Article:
File objects in python implement the required ‘__enter__()’ and ‘__exit__()’ methods to allow use with ‘with’ statements, in order to ensure that the close() of the file will always take place, even if there is an exception, as the File.__exit__() method calls close().

Python programs can enable any resource class to work in with statements by simply defining enter and exit methods. The full details are explained in Python pep 343 and there are syntax examples just under the heading ‘Generator Decorator’ on that page. Note: __exit__() takes 3 parameters.

The equivalent Kotlin code to the python example is:

File("sample.txt").use {
   writeText("here is the text")
// now with an 'enter block' (not needed in most cases)
   // any __enter__() code would go here
   writeText("here is the text")

There is no ‘enter’ equivalent built into Kotlin ‘use’, as for many resources (such as file) no ‘enter’ is required, but ‘enter’ code can be created using an ‘apply’ block and will then operate as with Python.

As the equivalent of Python objects used in ‘with’ statements implementing ‘__enter__’ and ‘__exit__’, Kotlin requires objects for ‘use’ statements implement the ‘Closeable‘ interface.

The python ‘with’ is a statement, but Kotlin ‘use’ is a method for all objects, which provides extra flexibility of being able to be used anywhere in an expression. The value returned by ‘use’, is the object the use() method was called on.

Again, the key feature of with and use, is that the ‘exit()’ method will always be called, even when an exception occurs. Using these constructs ensures files will always be closed, or resources released, even when there is an exception.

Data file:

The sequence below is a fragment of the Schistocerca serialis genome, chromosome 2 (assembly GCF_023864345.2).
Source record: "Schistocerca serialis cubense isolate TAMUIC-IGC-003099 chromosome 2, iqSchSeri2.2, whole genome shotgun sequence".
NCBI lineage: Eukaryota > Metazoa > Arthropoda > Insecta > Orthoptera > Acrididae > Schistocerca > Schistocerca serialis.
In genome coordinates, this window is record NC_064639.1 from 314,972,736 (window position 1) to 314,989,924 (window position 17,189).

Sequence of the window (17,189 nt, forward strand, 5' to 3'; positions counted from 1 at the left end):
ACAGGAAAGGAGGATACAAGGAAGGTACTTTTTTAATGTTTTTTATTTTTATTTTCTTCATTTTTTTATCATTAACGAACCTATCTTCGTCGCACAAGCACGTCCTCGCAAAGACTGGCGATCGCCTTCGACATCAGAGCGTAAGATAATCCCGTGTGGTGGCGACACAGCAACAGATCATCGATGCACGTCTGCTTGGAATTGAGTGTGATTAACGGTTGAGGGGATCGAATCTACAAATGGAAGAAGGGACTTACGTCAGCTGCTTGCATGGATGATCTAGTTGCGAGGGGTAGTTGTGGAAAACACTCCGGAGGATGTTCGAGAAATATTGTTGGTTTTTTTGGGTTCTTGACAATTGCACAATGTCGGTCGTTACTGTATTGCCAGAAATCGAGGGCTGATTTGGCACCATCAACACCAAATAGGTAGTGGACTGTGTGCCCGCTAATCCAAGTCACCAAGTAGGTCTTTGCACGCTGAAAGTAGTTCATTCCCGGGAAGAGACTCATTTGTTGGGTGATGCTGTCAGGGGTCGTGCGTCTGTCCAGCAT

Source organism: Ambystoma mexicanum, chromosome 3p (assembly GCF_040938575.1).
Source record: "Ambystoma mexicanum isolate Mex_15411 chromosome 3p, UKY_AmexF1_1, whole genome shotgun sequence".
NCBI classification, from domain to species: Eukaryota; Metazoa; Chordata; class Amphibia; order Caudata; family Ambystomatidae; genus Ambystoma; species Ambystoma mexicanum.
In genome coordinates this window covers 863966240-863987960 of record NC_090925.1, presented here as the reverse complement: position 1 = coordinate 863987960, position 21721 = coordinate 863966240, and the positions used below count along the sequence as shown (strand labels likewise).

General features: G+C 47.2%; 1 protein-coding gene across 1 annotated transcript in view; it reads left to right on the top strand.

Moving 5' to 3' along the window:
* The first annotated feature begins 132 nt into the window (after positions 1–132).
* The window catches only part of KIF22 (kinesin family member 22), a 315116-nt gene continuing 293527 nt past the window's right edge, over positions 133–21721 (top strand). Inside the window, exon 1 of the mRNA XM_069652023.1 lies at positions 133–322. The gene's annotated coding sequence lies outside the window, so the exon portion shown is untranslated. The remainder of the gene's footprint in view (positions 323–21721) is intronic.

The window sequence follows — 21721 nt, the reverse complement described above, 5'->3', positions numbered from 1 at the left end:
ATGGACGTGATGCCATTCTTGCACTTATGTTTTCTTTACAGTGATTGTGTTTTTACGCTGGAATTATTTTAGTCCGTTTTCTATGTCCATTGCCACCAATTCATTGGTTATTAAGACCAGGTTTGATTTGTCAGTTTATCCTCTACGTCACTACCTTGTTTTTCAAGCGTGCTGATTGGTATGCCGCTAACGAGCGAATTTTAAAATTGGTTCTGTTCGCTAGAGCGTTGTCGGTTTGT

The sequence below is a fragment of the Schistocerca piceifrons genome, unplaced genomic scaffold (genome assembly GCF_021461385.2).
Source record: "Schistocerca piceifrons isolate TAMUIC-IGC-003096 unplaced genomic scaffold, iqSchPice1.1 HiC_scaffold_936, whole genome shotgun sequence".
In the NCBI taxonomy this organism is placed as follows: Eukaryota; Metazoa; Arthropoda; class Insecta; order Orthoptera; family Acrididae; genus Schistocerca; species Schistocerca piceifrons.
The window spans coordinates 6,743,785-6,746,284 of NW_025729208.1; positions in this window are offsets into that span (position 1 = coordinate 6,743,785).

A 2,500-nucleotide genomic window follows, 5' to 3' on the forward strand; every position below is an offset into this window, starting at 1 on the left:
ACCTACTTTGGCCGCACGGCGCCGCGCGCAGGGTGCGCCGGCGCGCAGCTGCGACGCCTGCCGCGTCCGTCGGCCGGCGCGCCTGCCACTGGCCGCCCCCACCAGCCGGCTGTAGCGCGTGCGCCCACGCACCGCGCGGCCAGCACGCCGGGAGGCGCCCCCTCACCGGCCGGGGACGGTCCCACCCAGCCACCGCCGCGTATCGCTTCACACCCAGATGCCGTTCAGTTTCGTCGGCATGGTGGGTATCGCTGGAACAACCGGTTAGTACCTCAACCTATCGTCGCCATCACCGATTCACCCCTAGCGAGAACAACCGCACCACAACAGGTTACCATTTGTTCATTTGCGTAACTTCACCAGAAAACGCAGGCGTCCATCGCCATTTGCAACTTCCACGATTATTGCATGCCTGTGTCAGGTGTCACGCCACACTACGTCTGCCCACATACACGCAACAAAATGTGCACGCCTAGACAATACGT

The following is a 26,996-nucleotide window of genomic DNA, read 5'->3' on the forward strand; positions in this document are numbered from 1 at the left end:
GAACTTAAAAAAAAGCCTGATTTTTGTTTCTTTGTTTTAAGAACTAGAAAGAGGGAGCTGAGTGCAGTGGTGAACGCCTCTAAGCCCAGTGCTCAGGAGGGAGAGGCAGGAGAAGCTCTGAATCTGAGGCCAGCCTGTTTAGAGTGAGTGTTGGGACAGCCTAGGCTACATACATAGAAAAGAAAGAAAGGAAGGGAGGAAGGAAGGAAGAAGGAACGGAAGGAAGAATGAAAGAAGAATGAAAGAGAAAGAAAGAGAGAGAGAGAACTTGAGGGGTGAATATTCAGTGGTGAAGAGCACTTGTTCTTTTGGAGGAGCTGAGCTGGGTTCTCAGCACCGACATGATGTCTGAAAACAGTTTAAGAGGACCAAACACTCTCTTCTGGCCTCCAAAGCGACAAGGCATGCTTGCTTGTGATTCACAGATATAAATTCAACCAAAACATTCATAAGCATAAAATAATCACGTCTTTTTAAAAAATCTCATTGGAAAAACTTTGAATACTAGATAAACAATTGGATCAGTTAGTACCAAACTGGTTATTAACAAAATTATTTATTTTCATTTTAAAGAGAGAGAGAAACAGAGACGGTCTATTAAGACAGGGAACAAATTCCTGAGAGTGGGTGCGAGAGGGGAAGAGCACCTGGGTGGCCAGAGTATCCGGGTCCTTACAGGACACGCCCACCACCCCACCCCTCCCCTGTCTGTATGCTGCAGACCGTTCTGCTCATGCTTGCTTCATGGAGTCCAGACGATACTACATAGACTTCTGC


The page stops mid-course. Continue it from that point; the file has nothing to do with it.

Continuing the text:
Kotlin Block Operations

With (Kotlin, not Python with)

The ‘with’ function is the original block operation, as seen in java, pascal and some other languages. In Koltin, extension functions make implementations of methods (let, apply, also, run) a better choice as they allow for null safety and ‘with’ is really only a legacy feature for those familiar with ‘with’, and ‘run’ effectively replaces ‘with’, and adds the option of null safety and a better fit with the idiom of Kotlin.

The basic concept of ‘with’ is still applicable to all the Kotlin block functions so the explanation is still worth understanding. Consider this code before and after a ‘with’:

val shape:Shape()
// assume some code has used shape
val child = shape.children.first()
child.size *=2 // scale up
child.shade += 1 // darken shape
child.x +=2 // move to the right

// now same change using with
  size *=2 // scale up
  shade += 1 // darken shape
  x +=2 // move to the right

The version using ‘with’ is less cluttered because ‘shape’ does not have to be repeated over and over. When many operations take place with the same object, ‘with’ saves repeating the object name. However the same result is often cleaner using ‘run’, and I would suggest using ‘run’ in place of ‘with’

this vs it block operations

The ‘with’ function in the example above allows removing references to ‘shape’ as if the code of the block is part of the class of ‘Shape’. However, consider when the shape object has to be passed to functions. For example if reDraw is not a method of shape, but a function that takes a shape parameter, then the code change would be as follows (refactored to use ‘apply’ the method equivalent to ‘with’: